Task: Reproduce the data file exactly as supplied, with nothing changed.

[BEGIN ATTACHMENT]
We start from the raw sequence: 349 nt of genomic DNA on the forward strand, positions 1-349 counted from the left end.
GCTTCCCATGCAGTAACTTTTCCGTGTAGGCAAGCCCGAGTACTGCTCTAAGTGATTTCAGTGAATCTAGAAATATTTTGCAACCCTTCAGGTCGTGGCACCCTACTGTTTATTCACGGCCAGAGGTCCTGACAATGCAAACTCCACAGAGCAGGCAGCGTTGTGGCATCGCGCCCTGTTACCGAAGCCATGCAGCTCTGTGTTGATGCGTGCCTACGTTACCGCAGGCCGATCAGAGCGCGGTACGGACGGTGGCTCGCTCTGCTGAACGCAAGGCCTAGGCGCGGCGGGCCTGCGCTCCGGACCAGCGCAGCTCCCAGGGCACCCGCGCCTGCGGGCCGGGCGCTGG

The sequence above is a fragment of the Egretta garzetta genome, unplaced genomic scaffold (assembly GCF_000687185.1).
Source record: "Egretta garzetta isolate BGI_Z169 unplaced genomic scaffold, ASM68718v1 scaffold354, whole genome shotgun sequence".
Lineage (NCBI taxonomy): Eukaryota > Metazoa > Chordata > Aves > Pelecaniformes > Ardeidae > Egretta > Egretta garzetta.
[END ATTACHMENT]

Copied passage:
We start from the raw sequence: 349 nt of genomic DNA on the forward strand, positions 1-349 counted from the left end.
GCTTCCCATGCAGTAACTTTTCCGTGTAGGCAAGCCCGAGTACTGCTCTAAGTGATTTCAGTGAATCTAGAAATATTTTGCAACCCTTCAGGTCGTGGCACCCTACTGTTTATTCACGGCCAGAGGTCCTGACAATGCAAACTCCACAGAGCAGGCAGCGTTGTGGCATCGCGCCCTGTTACCGAAGCCATGCAGCTCTGTGTTGATGCGTGCCTACGTTACCGCAGGCCGATCAGAGCGCGGTACGGACGGTGGCTCGCTCTGCTGAACGCAAGGCCTAGGCGCGGCGGGCCTGCGCTCCGGACCAGCGCAGCTCCCAGGGCACCCGCGCCTGCGGGCCGGGCGCTGG

The sequence above is a fragment of the Egretta garzetta genome, unplaced genomic scaffold (assembly GCF_000687185.1).
Source record: "Egretta garzetta isolate BGI_Z169 unplaced genomic scaffold, ASM68718v1 scaffold354, whole genome shotgun sequence".
Lineage (NCBI taxonomy): Eukaryota > Metazoa > Chordata > Aves > Pelecaniformes > Ardeidae > Egretta > Egretta garzetta.